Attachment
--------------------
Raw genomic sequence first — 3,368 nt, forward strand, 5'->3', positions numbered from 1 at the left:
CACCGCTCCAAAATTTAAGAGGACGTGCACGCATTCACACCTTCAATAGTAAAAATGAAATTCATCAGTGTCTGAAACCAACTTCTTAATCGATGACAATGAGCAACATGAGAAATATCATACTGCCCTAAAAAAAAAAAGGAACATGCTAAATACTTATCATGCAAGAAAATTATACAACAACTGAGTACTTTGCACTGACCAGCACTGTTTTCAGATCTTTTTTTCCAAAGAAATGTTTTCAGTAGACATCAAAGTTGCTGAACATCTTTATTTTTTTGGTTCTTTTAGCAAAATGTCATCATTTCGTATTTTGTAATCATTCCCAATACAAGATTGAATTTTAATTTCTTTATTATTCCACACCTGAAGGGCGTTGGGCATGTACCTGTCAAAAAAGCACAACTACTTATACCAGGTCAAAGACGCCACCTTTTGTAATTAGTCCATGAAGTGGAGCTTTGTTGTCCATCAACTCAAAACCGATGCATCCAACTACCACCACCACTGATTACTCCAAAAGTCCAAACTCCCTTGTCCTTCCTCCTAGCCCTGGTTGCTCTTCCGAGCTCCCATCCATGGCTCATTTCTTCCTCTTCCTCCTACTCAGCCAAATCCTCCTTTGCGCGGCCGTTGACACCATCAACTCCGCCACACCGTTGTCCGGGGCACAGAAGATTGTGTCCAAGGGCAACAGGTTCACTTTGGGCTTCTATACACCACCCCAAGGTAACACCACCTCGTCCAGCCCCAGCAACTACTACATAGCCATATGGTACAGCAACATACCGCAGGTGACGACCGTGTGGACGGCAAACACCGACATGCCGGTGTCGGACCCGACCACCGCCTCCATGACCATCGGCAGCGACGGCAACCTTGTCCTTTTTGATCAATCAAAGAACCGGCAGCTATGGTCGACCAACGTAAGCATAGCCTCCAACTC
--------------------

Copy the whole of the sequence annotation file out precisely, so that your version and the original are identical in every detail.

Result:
Raw genomic sequence first — 3,368 nt, forward strand, 5'->3', positions numbered from 1 at the left:
CACCGCTCCAAAATTTAAGAGGACGTGCACGCATTCACACCTTCAATAGTAAAAATGAAATTCATCAGTGTCTGAAACCAACTTCTTAATCGATGACAATGAGCAACATGAGAAATATCATACTGCCCTAAAAAAAAAAAGGAACATGCTAAATACTTATCATGCAAGAAAATTATACAACAACTGAGTACTTTGCACTGACCAGCACTGTTTTCAGATCTTTTTTTCCAAAGAAATGTTTTCAGTAGACATCAAAGTTGCTGAACATCTTTATTTTTTTGGTTCTTTTAGCAAAATGTCATCATTTCGTATTTTGTAATCATTCCCAATACAAGATTGAATTTTAATTTCTTTATTATTCCACACCTGAAGGGCGTTGGGCATGTACCTGTCAAAAAAGCACAACTACTTATACCAGGTCAAAGACGCCACCTTTTGTAATTAGTCCATGAAGTGGAGCTTTGTTGTCCATCAACTCAAAACCGATGCATCCAACTACCACCACCACTGATTACTCCAAAAGTCCAAACTCCCTTGTCCTTCCTCCTAGCCCTGGTTGCTCTTCCGAGCTCCCATCCATGGCTCATTTCTTCCTCTTCCTCCTACTCAGCCAAATCCTCCTTTGCGCGGCCGTTGACACCATCAACTCCGCCACACCGTTGTCCGGGGCACAGAAGATTGTGTCCAAGGGCAACAGGTTCACTTTGGGCTTCTATACACCACCCCAAGGTAACACCACCTCGTCCAGCCCCAGCAACTACTACATAGCCATATGGTACAGCAACATACCGCAGGTGACGACCGTGTGGACGGCAAACACCGACATGCCGGTGTCGGACCCGACCACCGCCTCCATGACCATCGGCAGCGACGGCAACCTTGTCCTTTTTGATCAATCAAAGAACCGGCAGCTATGGTCGACCAACGTAAGCATAGCCTCCAACTC